Victoria_Cross_of_canada

THE

 

TO THE VICTORIA & GEORGE CROSS

COMPREHENSIVE GUIDE

victoria_cross george cross scan0004

b. 1956 Charlottetown, Prince Edward Island.

 

DATE OF CV ACTION: 16/05/1987 Charlottetown, Prince Edward Island.

 

A Canadian recipient of the Cross of Valour, the highest Canadian award for bravery. He demonstrated unwavering courage of the highest order by repeatedly risking his life to save three children from a house fire on the night of May 16, 1987. The award was presented August 19, 1988.

 

Prior to receiving the Cross of Valour, on March 6, 1987, he was awarded the Star of Courage for a separate act. It is the second highest Canadian civilian award for bravery.

 

DATE OF STAR OF COURAGE ACTION: 10/03/1986 Charlottetown, Prince Edward Island.

 

CV CITATION:

 

Cst. David Cheverie demonstrated unwavering courage of the highest order by repeatedly risking his life to save three children from a house-fire in Charlottetown, Prince Edward Island on the night of May 16, 1987. Reacting instantly after he and his patrol partner saw flames through the living-room window of a house, Cst. Cheverie forced open the door and crawled on his hands and knees into the fiercely-burning living-room to see if anyone was there. While his partner coaxed one little boy to jump from an upstairs window, Cst. Cheverie braved flames, heavy smoke and heat so intense it scorched his leather jacket and singed his hair and eyebrows to enter the house and search through the pitch-black and smoke-filled bedrooms for other victims. Finding a little girl unconscious on the floor, he picked her up, ran downstairs and handed her to another officer who had tried to enter the building but had been driven back by the heat. He immediately ran back upstairs and found an older girl, whom he threw over his shoulder while continuing his search. Stumbling over the body of a fourth child in the darkness, he grabbed her under his other arm and, certain he had found everyone, headed for the stairs. By now the fire had completely engulfed the front hallway of the house and was advancing up the stairwell. Still carrying the two girls Cst. Cheverie raced through the tunnel of flames and out the front door. Within seconds a large fireball shot out through the door behind them and moments later the entire structure was ablaze.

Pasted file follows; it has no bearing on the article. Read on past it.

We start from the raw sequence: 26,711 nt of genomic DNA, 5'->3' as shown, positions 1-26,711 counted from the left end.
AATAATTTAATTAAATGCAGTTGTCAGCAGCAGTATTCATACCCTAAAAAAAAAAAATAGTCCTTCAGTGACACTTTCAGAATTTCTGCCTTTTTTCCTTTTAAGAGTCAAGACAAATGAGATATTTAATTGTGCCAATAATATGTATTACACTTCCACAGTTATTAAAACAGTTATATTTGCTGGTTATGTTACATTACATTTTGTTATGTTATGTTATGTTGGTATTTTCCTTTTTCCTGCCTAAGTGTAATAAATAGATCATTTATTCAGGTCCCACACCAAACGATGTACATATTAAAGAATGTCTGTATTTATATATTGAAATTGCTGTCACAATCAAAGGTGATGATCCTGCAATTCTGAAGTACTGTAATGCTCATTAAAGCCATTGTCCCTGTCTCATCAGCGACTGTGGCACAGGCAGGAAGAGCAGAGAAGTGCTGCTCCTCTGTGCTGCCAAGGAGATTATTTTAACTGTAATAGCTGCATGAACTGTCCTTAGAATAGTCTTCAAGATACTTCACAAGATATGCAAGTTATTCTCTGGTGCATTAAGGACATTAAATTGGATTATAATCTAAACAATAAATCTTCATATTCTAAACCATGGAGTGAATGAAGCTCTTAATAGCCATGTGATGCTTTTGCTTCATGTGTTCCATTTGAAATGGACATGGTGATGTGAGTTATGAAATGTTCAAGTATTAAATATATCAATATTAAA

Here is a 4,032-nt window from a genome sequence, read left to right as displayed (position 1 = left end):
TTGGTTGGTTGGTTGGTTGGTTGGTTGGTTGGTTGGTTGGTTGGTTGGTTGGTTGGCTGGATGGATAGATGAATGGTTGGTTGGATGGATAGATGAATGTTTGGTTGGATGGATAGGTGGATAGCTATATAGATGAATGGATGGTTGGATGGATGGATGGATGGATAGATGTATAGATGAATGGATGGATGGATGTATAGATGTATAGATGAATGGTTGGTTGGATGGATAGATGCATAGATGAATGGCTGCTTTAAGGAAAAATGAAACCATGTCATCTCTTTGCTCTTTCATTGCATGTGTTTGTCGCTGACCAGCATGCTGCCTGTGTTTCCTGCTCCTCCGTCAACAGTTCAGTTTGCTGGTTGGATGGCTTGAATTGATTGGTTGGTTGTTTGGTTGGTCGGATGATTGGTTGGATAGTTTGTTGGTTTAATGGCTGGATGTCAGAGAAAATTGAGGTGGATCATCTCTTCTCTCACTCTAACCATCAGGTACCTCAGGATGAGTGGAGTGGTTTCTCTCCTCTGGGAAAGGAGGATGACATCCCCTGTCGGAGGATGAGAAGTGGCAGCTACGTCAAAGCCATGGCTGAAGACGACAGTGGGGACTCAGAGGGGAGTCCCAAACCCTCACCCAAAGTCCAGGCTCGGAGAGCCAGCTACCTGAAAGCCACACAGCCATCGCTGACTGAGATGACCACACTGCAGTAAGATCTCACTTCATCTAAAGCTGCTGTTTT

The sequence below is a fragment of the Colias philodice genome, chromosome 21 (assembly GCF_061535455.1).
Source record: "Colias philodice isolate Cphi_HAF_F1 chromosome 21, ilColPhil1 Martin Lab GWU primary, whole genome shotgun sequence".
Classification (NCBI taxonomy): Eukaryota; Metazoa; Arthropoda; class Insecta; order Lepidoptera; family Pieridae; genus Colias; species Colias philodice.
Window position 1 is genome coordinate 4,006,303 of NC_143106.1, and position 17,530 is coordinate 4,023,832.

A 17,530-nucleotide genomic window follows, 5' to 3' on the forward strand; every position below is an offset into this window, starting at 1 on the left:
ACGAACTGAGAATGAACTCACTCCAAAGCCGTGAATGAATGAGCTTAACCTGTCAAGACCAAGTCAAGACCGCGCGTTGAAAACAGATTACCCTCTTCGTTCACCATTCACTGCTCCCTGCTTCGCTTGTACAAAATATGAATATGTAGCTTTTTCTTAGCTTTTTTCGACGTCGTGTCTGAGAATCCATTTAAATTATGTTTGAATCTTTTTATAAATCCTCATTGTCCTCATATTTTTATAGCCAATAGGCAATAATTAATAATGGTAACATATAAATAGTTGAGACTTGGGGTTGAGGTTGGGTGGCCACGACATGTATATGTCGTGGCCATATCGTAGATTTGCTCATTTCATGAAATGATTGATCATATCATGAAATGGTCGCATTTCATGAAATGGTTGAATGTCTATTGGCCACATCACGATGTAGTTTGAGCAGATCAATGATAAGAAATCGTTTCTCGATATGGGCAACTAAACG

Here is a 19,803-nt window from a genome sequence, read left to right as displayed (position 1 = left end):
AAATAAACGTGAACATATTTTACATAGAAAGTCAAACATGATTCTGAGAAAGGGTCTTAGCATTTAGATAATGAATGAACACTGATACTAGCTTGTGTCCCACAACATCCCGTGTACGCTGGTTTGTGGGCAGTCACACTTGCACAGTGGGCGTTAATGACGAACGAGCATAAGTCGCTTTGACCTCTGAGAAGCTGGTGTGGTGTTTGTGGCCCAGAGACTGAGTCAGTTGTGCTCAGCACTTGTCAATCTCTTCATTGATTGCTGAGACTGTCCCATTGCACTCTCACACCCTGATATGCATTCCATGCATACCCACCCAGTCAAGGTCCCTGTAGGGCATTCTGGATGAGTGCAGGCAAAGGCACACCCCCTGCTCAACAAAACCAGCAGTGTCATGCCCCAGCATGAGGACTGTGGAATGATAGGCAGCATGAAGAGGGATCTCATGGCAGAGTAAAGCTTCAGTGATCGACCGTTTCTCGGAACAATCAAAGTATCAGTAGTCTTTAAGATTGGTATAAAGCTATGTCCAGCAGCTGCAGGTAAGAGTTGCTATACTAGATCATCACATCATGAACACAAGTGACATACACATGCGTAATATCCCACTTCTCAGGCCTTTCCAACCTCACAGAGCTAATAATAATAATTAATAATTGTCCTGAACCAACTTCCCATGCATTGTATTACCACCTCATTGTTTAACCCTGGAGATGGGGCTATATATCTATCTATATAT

SC CITATION:

 

Early on the morning of March 10, 1986, Cst. David Cheverie, of the Charlottetown Police Department, rescued a man from a house fire in Charlottetown, Prince Edward Island. To do so, he had to enter the downstairs apartment of the house four times because the smoke and heat were such that he could not breathe. He had had no training in fire rescue and was aware that highly explosive oxygen tanks were in the apartment. Nevertheless, he entered voluntarily, crawling on his stomach into the heart of the main fire. Cst. Cheverie was hampered by extremely poor visibility and heat so intense that paper on the floor ignited spontaneously. His own clothes caught fire. However, persevering, he located the man and carried him to safety. Once outside, Cst. Cheverie gave artificial respiration to the man, who was then taken to hospital for treatment.

David Gordon Cheverie CV SC

 

 

 

 

 

 

 

 

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